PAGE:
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The Night I Freed John Brown

by John Michael Cummings

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393616,988 (4.25)None
In Harpers Ferry, West Virginia, twelve-year-old Josh uncovers family secrets involving his overly strict father, whose anger threatens to tear the family apart.

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"The Night I Freed John Brown" captures the essence of youthful bewilderment and its desire to be loved, accepted, understood, and valued.

This is a very compelling story of a teen's experiences in tourist town, Harper's Ferry, WV. Mr. Cummings captures the imagination of Josh as he deals with his unfortunate circumstances of growing up with a father riddled with a bitterness that shows itself in their tattered home. It shares the torment of trying to understand and love a father with a secret he cannot share until events bring the family to an impossible situation that cannot be healed without its unveiling. The story brings moments of laughter, hope, shock, and sorrow as the troubled youth tries desperately to find self worth and acceptance and familial love. It rivets forward as Josh pushes for truth as hard as his father pushes to lock down his secret. ( )
  Aminahcc | Sep 5, 2012 |
Loved reading this wonderful book. Could not stop reading it especially the last 10 chapters. An exciting story with many twists and turns until the dramatic conclusion. A superb story that blends the character Josh's childhood living in historic Harper's Ferry with John Brown and many secrets and dramatic happenings. I highly recommend this book for readers both young and old. You will not be disappointed. ( )
  TraceyOliv | Mar 18, 2010 |
Though this book is nominally for "young adults," it's a rip-roaring good story that will appeal to almost anyone who was ever a boy or had a father.

The central character is Josh, a 13-year-old boy growing up in a poor family in Harpers Ferry, Virginia. Both literally and figuratively, Josh and his family live in the shadow of the church next door, of their more affluent neighbors, and of the legendary John Brown, the 19th-century abolitionist whose statue glares at their house from across the street.

For an adult reader such as myself, the book awakens long-sleeping memories of the world as seen in childhood: small and intimate, yet imbued with cosmic portent and urgency. Cummings's greatest achievement as a writer is to re-inhabit this world and take his readers along with him. He tells the story from Josh's point of view, with never a false note, never an adult voice intruding into the narrative, never a sly wink at the reader.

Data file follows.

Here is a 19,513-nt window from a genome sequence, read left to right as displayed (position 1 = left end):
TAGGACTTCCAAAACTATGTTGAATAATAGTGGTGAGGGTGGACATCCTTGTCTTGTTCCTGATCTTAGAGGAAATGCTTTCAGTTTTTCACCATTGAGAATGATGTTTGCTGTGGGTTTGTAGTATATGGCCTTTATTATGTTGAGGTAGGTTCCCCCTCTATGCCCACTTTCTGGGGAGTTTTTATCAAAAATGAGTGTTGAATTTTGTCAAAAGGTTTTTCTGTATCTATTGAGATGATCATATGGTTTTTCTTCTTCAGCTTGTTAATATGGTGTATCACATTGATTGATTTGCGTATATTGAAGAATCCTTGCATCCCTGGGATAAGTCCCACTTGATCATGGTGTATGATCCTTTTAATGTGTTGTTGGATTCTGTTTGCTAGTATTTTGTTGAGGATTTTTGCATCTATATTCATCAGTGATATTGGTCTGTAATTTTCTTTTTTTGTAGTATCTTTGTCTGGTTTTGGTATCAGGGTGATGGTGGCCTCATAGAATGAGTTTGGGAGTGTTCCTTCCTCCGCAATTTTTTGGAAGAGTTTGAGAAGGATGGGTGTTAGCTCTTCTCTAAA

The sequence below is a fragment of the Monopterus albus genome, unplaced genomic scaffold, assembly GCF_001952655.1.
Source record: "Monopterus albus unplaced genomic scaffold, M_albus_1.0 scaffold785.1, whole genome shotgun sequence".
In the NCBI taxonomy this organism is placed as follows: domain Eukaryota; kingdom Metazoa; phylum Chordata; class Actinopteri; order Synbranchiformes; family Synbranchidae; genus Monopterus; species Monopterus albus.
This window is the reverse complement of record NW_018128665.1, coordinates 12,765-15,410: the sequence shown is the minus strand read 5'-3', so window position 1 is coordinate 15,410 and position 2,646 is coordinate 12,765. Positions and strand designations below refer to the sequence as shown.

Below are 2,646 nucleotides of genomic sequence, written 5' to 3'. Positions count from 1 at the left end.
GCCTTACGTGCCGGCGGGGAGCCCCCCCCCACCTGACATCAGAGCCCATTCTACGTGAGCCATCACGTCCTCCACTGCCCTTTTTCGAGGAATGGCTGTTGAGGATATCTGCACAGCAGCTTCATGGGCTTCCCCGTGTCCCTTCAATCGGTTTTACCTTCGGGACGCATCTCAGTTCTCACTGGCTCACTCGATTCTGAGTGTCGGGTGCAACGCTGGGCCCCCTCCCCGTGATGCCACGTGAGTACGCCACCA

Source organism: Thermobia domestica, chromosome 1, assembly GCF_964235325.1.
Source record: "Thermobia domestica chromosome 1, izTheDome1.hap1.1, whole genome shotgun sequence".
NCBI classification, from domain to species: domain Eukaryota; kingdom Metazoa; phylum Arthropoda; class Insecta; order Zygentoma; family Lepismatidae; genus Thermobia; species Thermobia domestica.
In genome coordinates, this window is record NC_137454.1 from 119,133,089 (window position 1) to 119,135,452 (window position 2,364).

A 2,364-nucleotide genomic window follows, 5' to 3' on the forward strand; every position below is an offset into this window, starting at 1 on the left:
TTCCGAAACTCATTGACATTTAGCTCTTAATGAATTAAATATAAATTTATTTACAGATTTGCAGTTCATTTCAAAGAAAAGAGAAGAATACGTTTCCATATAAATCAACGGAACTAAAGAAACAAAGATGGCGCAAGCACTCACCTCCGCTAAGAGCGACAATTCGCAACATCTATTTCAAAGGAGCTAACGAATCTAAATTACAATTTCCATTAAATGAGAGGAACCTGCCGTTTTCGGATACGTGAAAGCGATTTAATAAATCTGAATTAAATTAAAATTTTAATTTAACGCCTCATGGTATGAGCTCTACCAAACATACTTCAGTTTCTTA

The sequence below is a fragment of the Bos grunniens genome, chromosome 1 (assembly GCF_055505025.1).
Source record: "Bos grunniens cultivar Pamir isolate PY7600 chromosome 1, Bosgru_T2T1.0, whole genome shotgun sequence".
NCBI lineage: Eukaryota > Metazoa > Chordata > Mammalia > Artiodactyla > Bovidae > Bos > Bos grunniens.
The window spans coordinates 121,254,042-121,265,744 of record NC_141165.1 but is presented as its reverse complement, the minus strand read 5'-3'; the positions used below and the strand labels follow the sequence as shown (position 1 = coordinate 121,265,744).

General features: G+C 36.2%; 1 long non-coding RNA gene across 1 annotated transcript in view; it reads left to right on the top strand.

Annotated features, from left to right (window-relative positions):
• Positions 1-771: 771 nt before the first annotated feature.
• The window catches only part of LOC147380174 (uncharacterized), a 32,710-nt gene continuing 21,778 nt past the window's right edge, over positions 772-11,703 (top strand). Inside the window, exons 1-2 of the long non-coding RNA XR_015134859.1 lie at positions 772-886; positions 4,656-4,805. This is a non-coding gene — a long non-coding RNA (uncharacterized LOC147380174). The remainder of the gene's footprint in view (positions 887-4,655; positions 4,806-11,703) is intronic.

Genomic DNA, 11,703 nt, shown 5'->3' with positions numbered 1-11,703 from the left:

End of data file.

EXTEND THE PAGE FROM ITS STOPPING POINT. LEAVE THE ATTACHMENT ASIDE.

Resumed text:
The truth and sincerity of the writing are joined by its remarkable insight into the relationship between boys and their fathers. The mystery of John Brown, of the abandoned house, of the search for "cowmint" - all those are mere surrogates for the real mystery Josh must solve. It's a mystery that every boy must confront as he grows up: the mystery of his own father. First made an object of uncritical hero-worship, then seen as a foolish bully, and at last accepted as a fully-realized human being with virtues, flaws, courage, and fears, Josh's father - like the reader's - is finally understood.

Kids will love it because it tells a true and exciting story that's really about *them*. Adults will love it for different reasons, as a time-warp trip back into their own past.

-reviewed by Schriftsteller ( )
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  sentry255 | Dec 27, 2009 |
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The Buffalo News

Cummings grew up in Harpers Ferry, Va., and his compelling novel — of a sensitive boy growing up in the long shadows of his angry father and the grim statue of the fiery abolitionist staring at him from the museum across the street — owes much to the vivid descriptions of this particular place. Thirteen-year-old Josh is artistic, very different from his troublesome older brothers, and he yearns to solve the mystery of the abandoned family home in the woods.

The author offers a compelling narrative of a troubled family and a dark secret of past grudges and grievances along with a coming-of-age tale with Josh’s fiery declaration of independence.

— Jean Westmoore
Kirkus Reviews

Harpers Ferry, W.Va., a little town tucked in the shadows of the surrounding mountains, is a perfect place for an old-fashioned tale of family secrets and revelations. It was the site of John Brown’s raid, and the ghost of John Brown lives on in the anger and rage of Josh Connors’s father. The gentler spirits of Thomas Jefferson and Frederick Douglass, who also had connections to the town, seem to inhabit the neighbor Josh is drawn to, an actor, historian and reader of Shakespeare who kindles in Josh a desire to see more of the world and lead a better life.

But all is not what it seems, and the psychological drama set up in the conflict between the two men unfolds in a tense series of nighttime events through which Josh learns much about his father’s past and from which springs a hope for transcendence.

Characterizations are sharp, the setting eerily evoked and the story satisfying, though as hard to pin down as the town’s ghostly forebears. A highly original meditation on how the past can haunt the present.

added by sentry255 | editKirkus Reviews (Apr 1, 2008)

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In Harpers Ferry, West Virginia, twelve-year-old Josh uncovers family secrets involving his overly strict father, whose anger threatens to tear the family apart.

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